A participant in an April 2019 march in Riverhead to support the Green Light Bill. File photo: Maria Piedrabuena

The “Green Light NY” bill, which allows the commissioner of motor vehicles to issue driver’s licenses to undocumented immigrants, was passed by the State Senate last night and quickly signed into law by Gov. Andrew Cuomo.

The senate passed the bill just after 8:30 p.m. by a vote of 33-29, after a debate lasting more than three hours. All Senate Republicans and all six Long Island Democrats voted against it. The measure passed the Assembly last week, also after a long and sometimes contentious debate.

The Driver’s License Access and Privacy Act authorizes the issuance of standard driver’s licenses to undocumented immigrants who present proof of identification, pass a written test and a road test. The licenses will indicate that they are not valid for federal identification purposes and do not entitle the holder of the license to register to vote.

The law also requires the DMV to notify the license holder within three days of a request is made to access their personal file. It also requires a court order before the state can release a driver’s information to the federal government.

The law immediately reverses a 2001 executive order signed by Gov. George Pataki in the wake of the Sept. 11 attacks that required driver’s license applicants to prove legal residency in the United States.

“By expanding access to driver’s licenses to undocumented immigrants. we are guaranteeing safer roads, stronger economies, increased revenue, and keeping families together,” the bill’s Senate sponsor, Sen. Luis Sepulveda (D-Bronx) said in a statement last night.

Earlier in the day, Cuomo said he might veto the bill unless assured that individuals who apply for driver’s licenses or identification cards would not be unintentionally exposed to a federal government seeking to use the information for deportation. He asked the attorney general for an assessment. Attorney General Letita James said the bill was constitutional and her office would vigorously defend it if it is challenged. But she said she would not speculate on the federal government’s response.

Last night, the governor’s counsel Alphonso David announced Cuomo would sign the bill, having received assurances from the state attorney general that the bill had “safeguards” which allayed the governor’s concerns that the law might be “weaponized to be used against undocumented individuals.”

“Governor Cuomo has supported this policy for over a decade,” David said. “The key to this bill is not the political intent but the legal effect. We hope the attorney general’s assessment is correct for the safety of the thousands of undocumented individuals who are relying on her legal opinion.”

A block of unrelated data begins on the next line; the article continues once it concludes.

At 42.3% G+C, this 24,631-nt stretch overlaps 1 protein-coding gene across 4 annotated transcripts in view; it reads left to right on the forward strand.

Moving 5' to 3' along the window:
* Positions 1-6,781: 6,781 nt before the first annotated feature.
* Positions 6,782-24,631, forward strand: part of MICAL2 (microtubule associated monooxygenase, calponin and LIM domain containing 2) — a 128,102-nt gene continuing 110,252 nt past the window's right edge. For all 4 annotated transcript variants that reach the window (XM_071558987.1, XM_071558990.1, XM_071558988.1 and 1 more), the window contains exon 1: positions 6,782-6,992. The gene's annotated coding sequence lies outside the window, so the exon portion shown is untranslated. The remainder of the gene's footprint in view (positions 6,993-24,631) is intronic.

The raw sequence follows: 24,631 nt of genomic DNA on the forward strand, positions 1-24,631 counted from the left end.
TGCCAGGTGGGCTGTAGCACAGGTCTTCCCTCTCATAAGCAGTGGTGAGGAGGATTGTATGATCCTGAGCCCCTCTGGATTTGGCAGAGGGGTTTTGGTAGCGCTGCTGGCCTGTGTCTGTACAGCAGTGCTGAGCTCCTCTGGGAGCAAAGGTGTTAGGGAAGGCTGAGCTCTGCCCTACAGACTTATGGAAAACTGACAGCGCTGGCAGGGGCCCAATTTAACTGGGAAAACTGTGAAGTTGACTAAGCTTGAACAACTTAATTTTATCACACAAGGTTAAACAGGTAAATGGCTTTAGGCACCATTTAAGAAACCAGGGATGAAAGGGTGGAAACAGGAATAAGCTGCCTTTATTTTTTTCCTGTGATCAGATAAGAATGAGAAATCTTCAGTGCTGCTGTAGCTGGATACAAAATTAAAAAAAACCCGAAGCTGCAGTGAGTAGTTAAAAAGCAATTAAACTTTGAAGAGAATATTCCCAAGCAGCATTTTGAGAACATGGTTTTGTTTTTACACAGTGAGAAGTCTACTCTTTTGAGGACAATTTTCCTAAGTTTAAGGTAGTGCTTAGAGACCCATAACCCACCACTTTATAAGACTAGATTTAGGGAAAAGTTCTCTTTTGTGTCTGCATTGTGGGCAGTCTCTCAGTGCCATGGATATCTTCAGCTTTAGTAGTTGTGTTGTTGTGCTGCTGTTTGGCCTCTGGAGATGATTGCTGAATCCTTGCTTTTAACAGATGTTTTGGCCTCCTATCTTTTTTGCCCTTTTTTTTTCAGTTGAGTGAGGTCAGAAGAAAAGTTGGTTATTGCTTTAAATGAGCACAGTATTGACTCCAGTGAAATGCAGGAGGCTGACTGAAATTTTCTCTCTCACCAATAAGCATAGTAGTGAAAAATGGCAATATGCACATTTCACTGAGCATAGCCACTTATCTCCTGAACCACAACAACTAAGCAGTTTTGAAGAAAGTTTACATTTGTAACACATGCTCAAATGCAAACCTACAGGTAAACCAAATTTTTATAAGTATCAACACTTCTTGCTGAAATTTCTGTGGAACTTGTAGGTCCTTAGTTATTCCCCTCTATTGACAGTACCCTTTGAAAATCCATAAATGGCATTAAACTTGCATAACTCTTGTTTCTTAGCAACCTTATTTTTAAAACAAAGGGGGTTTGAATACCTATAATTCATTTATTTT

Cuomo signed the bill just before 10 p.m.

Division over the controversial bill has been sharp and partisan, with Republican lawmakers, including State Senator Ken LaValle (R-Port Jefferson) and Assemblymember Anthony Palumbo (R-New Suffolk) staunchly opposed.

“I remain steadfast in my position that granting driver’s licenses to undocumented immigrants is not good public policy, presents a clear threat to public safety and sends a wrong message to the law-abiding people I represent,” LaValle said in a statement last week.

Palumbo said the bill encourages illegal immigration.

First District Assemblymember Fred Thiele (I-Sag Harbor) was one of dozens of co-sponsors in the Assembly.

“Our local economy depends on immigrants being economically self-sufficient,” Thiele said.

“In many parts of our state, public transportation simply isn’t widely available and driving is a necessary fact of life, from getting to work to going to the grocery store. This is especially true on Long Island and the East End,” Thiele said.

Thiele, citing a Fiscal Policy Institute report, said making licenses available to all drivers will make roads safer and reduce insurance premiums.

“These drivers are already on the roads – this measure makes sure that they’re insured when they get behind the wheel,” he said.

“Keeping New Yorkers safe always comes first,” Thiele said. “From protecting motorists on the road to helping police officers do their jobs, this legislation does just that. We can’t get sidetracked by fear, rumors or bigotry – we need to focus on the facts, and the facts tell us loud and clear that making sure everyone on the road has a driver’s license makes us all safer.”

Rep. Lee Zeldin (R-Shirley) weighed in on the new law last night via Twitter. “The NYS Legislature and Gov. Cuomo were absolutely wrong to create a new law this evening to give driver’s licenses to people illegally in our country. This decision is incredibly irresponsible,” he wrote in a tweet.

Suffolk Comptroller John Kennedy, a Republican running for county executive, also weighed in, calling the measure a “terrible piece of legislation” and “a slap in the face to law-abiding citizens” in a statement issued last night.

Supporters of the bill included the Business Council of New York, the state’s largest business lobbying group, immigrant advocates, civil rights advocates and some law enforcement agencies.

Twelve states and the District of Columbia already have similar laws on the books.

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Denise is a veteran local reporter, editor, attorney and former Riverhead Town councilwoman. Her work has been recognized with numerous awards, including investigative reporting and writer of the year awards from the N.Y. Press Association. She is a founder, owner and co-publisher of this website.Email Denise.